GFS and European models have been consistently predicting that Eta, or its remnants, will emerge over the southwestern Caribbean late this week and reorganize, potentially becoming a powerful hurricane again by early next week. The re-energized Eta would be trapped to the south of a strong ridge of high pressure, resulting in slow and erratic motion that will potentially allow the storm to dump dangerously heavy rains over portions of Central America, eastern Mexico, Cuba, the Cayman Islands, and South Florida.

Unusually warm sea temperatures fueled Harvey’s devastating rains

The steering pattern over the region will be very complex next week, with a low pressure system over the northern Gulf of Mexico surrounded by three high pressure systems, all competing to steer Eta. As a result, the long-term fate of Eta is highly uncertain, and it may not be until Friday, November 6, when Eta’s remains emerge over the western Caribbean, that it’s clearer where the storm will go.

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Posted on November 3, 2020(1:25pm EST).

Topics: Weather Extremes
104 Comments
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NCHurricane2009
21 days ago

Good early afternoon to all,

At this link, latest birdseye view chart and post with lots of info on Tropical Storm Eta and its complex interaction with a cut-off upper trough expected over the next few days.

Diablo Flaco
Diablo Flaco
21 days ago

It is interesting that the NHC morning advisory is showing more of a western side of Cuba crossing into the Florida straights, vs the latest 12Z GFS showing a middle Cuba crossing into the Bahamas.

Romans 1:20
Romans 1:20
21 days ago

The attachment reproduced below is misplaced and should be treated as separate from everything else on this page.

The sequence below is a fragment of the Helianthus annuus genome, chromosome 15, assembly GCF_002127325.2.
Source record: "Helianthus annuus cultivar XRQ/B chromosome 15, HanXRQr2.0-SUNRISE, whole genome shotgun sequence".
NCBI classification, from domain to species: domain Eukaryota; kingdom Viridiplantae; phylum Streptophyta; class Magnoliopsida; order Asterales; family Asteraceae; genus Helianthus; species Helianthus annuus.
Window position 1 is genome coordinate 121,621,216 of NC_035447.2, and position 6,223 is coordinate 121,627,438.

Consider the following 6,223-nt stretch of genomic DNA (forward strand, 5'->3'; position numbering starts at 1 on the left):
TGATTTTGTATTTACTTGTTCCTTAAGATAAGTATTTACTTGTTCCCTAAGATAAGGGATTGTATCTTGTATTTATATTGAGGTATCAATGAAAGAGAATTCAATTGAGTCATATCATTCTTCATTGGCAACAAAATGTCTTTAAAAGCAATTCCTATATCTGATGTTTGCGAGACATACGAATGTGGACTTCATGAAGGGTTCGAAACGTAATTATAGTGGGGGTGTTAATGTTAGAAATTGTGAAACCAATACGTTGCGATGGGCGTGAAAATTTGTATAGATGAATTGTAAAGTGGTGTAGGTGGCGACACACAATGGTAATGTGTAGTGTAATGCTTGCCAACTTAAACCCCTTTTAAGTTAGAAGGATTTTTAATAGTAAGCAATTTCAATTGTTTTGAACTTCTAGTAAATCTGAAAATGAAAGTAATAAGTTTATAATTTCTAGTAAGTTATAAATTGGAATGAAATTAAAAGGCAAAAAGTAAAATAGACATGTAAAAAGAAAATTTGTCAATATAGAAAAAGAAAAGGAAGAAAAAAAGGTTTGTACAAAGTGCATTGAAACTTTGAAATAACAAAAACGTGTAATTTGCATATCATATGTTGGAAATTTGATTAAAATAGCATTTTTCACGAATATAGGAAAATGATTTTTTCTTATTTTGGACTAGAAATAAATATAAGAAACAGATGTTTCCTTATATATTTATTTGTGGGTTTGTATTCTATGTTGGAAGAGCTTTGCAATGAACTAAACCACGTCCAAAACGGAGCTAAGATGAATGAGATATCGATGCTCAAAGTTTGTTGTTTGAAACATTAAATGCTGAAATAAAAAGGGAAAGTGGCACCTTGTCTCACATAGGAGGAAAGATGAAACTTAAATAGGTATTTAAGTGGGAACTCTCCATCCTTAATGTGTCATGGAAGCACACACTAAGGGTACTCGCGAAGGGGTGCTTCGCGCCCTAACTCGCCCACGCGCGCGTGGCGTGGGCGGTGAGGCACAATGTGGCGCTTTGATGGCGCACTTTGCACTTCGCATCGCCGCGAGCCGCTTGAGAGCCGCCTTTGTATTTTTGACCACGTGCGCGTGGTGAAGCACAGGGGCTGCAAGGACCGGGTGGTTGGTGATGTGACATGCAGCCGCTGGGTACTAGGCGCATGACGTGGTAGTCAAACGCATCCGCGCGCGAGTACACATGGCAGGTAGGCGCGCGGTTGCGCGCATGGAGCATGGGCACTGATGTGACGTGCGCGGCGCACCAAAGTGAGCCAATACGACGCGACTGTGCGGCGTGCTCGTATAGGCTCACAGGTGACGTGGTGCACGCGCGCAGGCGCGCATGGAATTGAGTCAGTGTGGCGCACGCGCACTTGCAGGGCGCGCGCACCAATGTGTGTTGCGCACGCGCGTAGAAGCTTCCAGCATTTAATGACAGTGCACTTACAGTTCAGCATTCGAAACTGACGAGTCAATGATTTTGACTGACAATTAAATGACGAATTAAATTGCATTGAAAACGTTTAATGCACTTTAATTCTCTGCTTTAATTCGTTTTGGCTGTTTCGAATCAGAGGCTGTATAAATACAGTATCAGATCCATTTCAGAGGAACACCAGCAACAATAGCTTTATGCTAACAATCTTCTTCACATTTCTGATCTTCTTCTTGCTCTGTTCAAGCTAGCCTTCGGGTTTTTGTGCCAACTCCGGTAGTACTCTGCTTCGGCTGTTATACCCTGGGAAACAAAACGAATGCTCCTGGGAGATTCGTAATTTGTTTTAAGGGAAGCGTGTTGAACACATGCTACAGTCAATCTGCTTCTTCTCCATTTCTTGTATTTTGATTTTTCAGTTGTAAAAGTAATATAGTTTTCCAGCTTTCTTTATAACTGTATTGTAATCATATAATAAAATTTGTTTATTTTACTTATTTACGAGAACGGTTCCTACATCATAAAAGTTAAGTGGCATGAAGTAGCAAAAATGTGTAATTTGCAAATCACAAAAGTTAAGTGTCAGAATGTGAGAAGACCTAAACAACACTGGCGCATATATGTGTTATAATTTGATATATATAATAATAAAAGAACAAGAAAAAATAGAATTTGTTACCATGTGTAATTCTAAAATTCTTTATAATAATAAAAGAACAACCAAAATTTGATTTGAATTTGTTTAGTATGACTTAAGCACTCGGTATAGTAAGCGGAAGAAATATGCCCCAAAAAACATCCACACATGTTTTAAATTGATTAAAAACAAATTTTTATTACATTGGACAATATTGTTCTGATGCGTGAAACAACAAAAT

Other site is down.No blog.

Skyepony
21 days ago

Kept looking for info on why the Hurricane Hunters left the storm the other night before they were done with their pattern, at the same time the plane that just got there turned around and went home too. There was something on FB with no source saying the plane in the Eta got tossed around that bad. Un-sourced on Twitter blamed plane issues and used it for a push for more funding. Looking at this article..looks like it was maintenance issues. https://www.403wg.afrc.af.mil/News/Article-Display/Article/2403545/zeta-eta-keep-hurricane-hunters-flying/

Art
Art
21 days ago

well then lets hope the Canadian model is dead wrong huh…comment image

White Rabbit
White Rabbit
21 days ago

Yeah, I’m wondering what path it will take to the North Central gulf coast, though.

Art
Art
21 days ago

well regardless of wether it turns out to be a TS or Hurricane..what worries me some is the Blocking fronts to its north when it gets over Florida..we dont want it sitting over our state for days huh.

Art
Art
21 days ago

myself im still waiting to see Thurs-Fri what the models are saying then..right now there is alot of uncertainty if remains of ETA even survive Central America huh. the

Art
Art
21 days ago

comment image

HadesGodWyvern
HadesGodWyvern
21 days ago

Japan Meteorological Agency
Tropical Cyclone Advisory #63 – 15:00 PM JST November 4 2020
TROPICAL STORM GONI (T2019)
=============================================